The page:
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2 user financing of rural handpump water services presentation

  1. 1. User financing of rural handpump water servicesRichard C Carter, Erik Harvey, Vincent Casey (WaterAid)IRC: Pumps, Pipes & PromisesNovember 2010 1
  2. 2. Handpump functionality (%)[Source: UNICEF/RWSN]100 Population-weighted 90 average 63% - reduces 90 80 80 78 coverage by one third 80 75 75 75 70 70 70 69 68 70 66 65 65 60 60 50 50 40 35 35 33 30 20 10 0 2
  3. 3. Functionality v. year of installation [Six districts of Tanzania, study by Haysom, 2006] 100% 90% Preponderance of 80% gravity schemes (with 70% lower failure rates)Functionality rate 60% 50% 40% 30% 20% 10% 0% 1970 1971 1972 1973 1974 1975 1976 1977 1978 1979 1980 1981 1982 1983 1984 1985 1986 1987 1988 1989 1990 1991 1992 1993 1994 1995 1996 1997 1998 1999 2000 2001 2002 2003 2004 2005 Year constructed 3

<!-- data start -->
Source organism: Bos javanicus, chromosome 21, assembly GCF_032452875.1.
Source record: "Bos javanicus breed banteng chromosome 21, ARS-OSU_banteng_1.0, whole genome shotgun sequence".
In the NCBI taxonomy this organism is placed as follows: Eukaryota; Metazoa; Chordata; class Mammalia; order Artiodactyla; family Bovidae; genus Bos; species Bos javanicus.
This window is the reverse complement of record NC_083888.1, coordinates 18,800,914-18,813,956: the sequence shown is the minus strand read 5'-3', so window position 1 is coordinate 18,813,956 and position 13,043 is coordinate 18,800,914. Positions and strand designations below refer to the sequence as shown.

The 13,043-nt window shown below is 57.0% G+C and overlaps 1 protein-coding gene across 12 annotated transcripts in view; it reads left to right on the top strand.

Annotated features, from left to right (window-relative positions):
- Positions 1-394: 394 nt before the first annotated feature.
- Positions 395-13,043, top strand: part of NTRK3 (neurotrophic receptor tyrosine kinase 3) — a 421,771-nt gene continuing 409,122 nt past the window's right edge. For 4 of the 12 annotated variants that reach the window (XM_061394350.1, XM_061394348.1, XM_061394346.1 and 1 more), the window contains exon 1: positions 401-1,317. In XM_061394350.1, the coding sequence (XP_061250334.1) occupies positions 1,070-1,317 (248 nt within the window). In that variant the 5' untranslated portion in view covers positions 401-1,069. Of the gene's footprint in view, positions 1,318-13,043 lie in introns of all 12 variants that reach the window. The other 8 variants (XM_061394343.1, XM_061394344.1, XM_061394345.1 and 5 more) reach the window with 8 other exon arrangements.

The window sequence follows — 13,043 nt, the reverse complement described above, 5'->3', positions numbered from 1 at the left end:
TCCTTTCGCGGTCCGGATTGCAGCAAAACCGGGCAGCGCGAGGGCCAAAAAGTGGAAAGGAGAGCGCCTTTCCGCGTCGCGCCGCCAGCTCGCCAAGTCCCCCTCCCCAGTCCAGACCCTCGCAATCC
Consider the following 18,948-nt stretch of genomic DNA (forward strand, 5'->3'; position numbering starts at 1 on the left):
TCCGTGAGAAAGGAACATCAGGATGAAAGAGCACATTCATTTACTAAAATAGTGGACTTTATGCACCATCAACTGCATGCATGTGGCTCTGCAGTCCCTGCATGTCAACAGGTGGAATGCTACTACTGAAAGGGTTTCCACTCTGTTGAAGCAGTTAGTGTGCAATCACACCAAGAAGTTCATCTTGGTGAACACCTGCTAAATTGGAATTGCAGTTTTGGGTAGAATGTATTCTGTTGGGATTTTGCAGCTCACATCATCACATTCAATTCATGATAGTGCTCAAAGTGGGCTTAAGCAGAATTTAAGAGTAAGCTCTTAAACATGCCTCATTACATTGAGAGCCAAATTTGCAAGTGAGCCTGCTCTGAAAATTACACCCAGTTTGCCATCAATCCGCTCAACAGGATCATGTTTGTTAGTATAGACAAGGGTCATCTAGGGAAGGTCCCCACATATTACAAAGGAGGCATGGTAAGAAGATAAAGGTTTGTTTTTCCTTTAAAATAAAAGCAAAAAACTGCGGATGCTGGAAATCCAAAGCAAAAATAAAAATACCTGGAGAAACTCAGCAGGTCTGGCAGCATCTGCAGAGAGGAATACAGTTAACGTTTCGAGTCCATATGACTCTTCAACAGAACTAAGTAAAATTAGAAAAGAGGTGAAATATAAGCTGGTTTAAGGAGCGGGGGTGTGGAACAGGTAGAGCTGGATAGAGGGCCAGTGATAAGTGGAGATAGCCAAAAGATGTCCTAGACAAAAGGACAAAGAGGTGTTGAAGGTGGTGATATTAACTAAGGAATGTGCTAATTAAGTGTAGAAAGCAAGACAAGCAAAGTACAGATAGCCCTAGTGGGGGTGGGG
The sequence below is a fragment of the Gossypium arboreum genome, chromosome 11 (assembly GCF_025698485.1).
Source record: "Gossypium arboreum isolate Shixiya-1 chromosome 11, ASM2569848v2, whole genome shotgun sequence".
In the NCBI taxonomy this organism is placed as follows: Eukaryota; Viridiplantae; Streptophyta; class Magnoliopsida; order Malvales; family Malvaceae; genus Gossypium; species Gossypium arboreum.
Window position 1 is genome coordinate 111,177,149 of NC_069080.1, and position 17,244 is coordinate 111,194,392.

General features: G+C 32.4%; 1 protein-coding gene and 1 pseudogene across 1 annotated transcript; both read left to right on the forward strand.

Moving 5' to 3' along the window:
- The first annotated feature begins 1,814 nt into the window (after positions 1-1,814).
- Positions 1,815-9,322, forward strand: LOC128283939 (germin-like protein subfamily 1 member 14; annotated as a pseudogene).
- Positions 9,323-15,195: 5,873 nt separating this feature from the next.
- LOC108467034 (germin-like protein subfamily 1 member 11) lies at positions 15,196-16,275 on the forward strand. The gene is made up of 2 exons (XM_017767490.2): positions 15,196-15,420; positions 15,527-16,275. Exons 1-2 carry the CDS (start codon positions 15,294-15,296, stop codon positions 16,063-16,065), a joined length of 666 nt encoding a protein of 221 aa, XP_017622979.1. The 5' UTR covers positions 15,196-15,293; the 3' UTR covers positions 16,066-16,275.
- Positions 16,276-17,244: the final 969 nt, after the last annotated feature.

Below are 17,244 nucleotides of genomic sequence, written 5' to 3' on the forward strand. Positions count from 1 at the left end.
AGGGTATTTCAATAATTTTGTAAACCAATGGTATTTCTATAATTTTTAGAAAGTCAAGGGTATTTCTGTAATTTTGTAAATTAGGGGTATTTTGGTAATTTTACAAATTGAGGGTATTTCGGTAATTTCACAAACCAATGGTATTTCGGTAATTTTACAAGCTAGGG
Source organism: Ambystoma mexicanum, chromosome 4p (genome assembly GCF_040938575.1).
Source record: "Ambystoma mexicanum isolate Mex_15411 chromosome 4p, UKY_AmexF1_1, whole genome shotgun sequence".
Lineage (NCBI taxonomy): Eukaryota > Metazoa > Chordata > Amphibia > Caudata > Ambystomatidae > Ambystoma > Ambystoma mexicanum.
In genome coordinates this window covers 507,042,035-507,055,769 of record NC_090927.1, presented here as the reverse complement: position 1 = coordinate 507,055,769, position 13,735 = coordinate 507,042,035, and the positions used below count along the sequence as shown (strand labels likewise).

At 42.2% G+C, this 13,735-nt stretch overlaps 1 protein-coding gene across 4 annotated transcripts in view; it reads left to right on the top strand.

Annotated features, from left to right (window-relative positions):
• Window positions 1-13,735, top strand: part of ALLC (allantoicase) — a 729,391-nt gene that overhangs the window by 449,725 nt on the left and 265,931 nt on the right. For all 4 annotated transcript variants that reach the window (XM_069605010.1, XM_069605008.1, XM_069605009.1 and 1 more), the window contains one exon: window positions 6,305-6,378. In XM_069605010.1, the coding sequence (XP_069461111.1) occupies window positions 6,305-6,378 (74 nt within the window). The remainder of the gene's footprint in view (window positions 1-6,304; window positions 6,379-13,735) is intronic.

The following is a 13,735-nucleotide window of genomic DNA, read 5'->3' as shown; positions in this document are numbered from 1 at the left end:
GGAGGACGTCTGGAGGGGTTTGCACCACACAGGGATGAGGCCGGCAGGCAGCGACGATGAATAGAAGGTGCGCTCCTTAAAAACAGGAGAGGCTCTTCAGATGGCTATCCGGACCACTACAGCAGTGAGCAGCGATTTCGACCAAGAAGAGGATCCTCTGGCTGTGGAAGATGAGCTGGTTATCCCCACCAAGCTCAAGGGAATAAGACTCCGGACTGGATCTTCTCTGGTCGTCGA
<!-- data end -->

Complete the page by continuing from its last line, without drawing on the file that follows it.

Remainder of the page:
4. 4. Defining sustainability• Len Abrams: “... continuing to work over time ...”Or,• “... providing a permanent improved service ...”• A dynamic concept – this handpump doesn’t have to work forever, but this water supply service does.• Consistent with Triple-S: Sustainable Service .... 4
  5. 5. “... take me to your water pump” Do you have to pay for use of this water point? How much do you pay? How was the fee determined? Do you all pay? Every month/year? So how many of you are exempt? Do the rest of you always pay? And how much money is there in the kitty? What will happen if there is a serious breakdown? 5
  6. 6. Handpump maintenanceTypically 50 user householdsmay each agree to pay USD120 per annumUSD2.40 per annum. A proportion of households (say 10%) is exempted for USD105 per annum good reasons.In some years, because ofdrought, flood, pest or hail, USD35 per annumno-one pays. (average)Typical life-cycleannual cost ofhandpump USD235(Baumann, 2006) 6